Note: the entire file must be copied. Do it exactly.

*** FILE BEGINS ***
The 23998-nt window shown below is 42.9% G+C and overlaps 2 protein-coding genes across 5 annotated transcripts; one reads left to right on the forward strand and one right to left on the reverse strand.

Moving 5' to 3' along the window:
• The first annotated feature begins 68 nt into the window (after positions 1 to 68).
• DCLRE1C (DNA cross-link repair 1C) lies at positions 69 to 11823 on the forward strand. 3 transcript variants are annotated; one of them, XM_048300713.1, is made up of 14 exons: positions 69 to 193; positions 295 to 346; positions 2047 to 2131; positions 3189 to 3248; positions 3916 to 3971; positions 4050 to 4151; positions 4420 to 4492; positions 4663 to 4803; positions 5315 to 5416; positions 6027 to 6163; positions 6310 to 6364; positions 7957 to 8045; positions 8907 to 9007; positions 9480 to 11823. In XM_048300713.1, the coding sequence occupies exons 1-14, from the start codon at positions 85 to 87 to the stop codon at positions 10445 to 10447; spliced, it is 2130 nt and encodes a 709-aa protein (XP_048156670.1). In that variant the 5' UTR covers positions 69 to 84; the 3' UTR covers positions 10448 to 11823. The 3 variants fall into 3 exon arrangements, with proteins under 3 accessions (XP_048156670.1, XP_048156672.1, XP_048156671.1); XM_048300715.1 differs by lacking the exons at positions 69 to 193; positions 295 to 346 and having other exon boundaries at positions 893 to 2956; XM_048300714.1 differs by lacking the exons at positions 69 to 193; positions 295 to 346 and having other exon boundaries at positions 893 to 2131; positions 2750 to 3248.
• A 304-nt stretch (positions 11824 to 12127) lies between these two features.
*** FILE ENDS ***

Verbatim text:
The 23998-nt window shown below is 42.9% G+C and overlaps 2 protein-coding genes across 5 annotated transcripts; one reads left to right on the forward strand and one right to left on the reverse strand.

Moving 5' to 3' along the window:
• The first annotated feature begins 68 nt into the window (after positions 1 to 68).
• DCLRE1C (DNA cross-link repair 1C) lies at positions 69 to 11823 on the forward strand. 3 transcript variants are annotated; one of them, XM_048300713.1, is made up of 14 exons: positions 69 to 193; positions 295 to 346; positions 2047 to 2131; positions 3189 to 3248; positions 3916 to 3971; positions 4050 to 4151; positions 4420 to 4492; positions 4663 to 4803; positions 5315 to 5416; positions 6027 to 6163; positions 6310 to 6364; positions 7957 to 8045; positions 8907 to 9007; positions 9480 to 11823. In XM_048300713.1, the coding sequence occupies exons 1-14, from the start codon at positions 85 to 87 to the stop codon at positions 10445 to 10447; spliced, it is 2130 nt and encodes a 709-aa protein (XP_048156670.1). In that variant the 5' UTR covers positions 69 to 84; the 3' UTR covers positions 10448 to 11823. The 3 variants fall into 3 exon arrangements, with proteins under 3 accessions (XP_048156670.1, XP_048156672.1, XP_048156671.1); XM_048300715.1 differs by lacking the exons at positions 69 to 193; positions 295 to 346 and having other exon boundaries at positions 893 to 2956; XM_048300714.1 differs by lacking the exons at positions 69 to 193; positions 295 to 346 and having other exon boundaries at positions 893 to 2131; positions 2750 to 3248.
• A 304-nt stretch (positions 11824 to 12127) lies between these two features.